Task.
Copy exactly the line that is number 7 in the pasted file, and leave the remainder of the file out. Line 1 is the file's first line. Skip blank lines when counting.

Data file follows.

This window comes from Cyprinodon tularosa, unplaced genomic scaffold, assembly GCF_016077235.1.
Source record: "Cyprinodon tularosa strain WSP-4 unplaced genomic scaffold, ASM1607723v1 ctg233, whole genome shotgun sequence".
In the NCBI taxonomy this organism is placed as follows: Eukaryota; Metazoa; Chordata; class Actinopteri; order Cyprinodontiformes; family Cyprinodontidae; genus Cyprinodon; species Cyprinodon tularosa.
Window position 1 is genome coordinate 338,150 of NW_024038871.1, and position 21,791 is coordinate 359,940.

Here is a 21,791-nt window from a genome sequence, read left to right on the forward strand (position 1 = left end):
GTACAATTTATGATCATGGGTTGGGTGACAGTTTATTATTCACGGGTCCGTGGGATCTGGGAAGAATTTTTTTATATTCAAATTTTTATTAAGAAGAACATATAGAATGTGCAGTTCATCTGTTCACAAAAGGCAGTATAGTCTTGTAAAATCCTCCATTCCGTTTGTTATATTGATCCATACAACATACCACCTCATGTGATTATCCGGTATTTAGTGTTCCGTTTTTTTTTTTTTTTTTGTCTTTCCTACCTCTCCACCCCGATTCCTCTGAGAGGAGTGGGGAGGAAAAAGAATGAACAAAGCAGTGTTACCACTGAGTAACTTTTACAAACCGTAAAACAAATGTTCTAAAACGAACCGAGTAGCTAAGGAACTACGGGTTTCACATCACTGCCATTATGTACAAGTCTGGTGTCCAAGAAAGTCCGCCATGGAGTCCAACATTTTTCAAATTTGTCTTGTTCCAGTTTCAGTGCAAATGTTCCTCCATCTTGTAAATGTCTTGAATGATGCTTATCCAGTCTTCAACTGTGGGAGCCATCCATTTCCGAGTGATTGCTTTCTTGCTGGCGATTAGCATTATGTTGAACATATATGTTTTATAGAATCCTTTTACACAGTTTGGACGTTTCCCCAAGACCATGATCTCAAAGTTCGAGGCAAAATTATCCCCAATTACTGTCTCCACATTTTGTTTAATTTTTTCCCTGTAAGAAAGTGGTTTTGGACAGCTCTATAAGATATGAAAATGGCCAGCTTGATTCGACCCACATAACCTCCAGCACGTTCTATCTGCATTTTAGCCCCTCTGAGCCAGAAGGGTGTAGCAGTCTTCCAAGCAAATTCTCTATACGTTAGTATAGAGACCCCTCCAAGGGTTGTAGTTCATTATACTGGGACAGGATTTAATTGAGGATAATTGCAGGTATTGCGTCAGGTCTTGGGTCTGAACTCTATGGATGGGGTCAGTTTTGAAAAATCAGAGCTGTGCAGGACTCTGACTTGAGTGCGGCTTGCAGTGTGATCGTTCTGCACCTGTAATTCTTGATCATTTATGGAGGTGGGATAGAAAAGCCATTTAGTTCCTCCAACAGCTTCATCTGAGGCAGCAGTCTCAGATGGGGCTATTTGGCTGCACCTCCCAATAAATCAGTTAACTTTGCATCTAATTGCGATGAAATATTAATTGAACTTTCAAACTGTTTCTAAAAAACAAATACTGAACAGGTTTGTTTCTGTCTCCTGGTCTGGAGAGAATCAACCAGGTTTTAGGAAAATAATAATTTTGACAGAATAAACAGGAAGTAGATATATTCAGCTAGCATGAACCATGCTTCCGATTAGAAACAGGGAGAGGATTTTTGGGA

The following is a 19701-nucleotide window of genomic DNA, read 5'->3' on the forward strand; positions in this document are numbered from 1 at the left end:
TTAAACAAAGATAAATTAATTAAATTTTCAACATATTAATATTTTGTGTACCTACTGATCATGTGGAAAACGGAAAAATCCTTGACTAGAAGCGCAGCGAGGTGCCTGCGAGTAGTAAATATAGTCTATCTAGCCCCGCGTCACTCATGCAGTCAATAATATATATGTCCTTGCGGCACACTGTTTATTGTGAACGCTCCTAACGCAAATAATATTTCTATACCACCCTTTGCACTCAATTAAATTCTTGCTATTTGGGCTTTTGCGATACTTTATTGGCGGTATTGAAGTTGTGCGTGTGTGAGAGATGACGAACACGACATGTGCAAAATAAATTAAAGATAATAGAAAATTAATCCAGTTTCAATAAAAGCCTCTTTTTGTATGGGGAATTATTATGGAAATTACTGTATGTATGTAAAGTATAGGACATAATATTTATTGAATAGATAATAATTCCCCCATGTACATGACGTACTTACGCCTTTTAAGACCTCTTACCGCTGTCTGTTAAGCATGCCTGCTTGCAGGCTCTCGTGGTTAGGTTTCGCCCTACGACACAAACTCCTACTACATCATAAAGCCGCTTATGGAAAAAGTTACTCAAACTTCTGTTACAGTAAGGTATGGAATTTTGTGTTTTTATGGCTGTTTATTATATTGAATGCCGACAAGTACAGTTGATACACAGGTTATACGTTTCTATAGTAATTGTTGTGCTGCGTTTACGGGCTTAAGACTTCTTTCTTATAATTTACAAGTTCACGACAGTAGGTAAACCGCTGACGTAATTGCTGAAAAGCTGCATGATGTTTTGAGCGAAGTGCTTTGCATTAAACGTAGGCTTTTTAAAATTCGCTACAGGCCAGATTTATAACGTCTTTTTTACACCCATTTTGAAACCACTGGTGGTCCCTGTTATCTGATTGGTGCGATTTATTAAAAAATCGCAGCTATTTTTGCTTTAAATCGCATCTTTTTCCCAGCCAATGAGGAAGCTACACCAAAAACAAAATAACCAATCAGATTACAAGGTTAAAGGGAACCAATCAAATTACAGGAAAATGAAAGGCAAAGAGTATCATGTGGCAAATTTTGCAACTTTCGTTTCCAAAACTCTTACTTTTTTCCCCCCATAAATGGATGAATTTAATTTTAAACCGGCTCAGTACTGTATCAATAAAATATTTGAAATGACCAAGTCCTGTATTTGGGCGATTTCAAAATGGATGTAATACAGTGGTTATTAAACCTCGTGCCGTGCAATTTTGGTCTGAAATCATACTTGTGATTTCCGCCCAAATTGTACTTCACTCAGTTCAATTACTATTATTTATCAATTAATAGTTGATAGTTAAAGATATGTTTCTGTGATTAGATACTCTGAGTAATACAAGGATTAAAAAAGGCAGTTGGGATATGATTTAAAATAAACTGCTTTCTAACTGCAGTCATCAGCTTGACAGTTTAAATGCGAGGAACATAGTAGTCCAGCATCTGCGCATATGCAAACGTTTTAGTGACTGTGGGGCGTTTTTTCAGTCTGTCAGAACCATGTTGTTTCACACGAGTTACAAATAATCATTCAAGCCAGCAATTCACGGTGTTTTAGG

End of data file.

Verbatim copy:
The following is a 19701-nucleotide window of genomic DNA, read 5'->3' on the forward strand; positions in this document are numbered from 1 at the left end: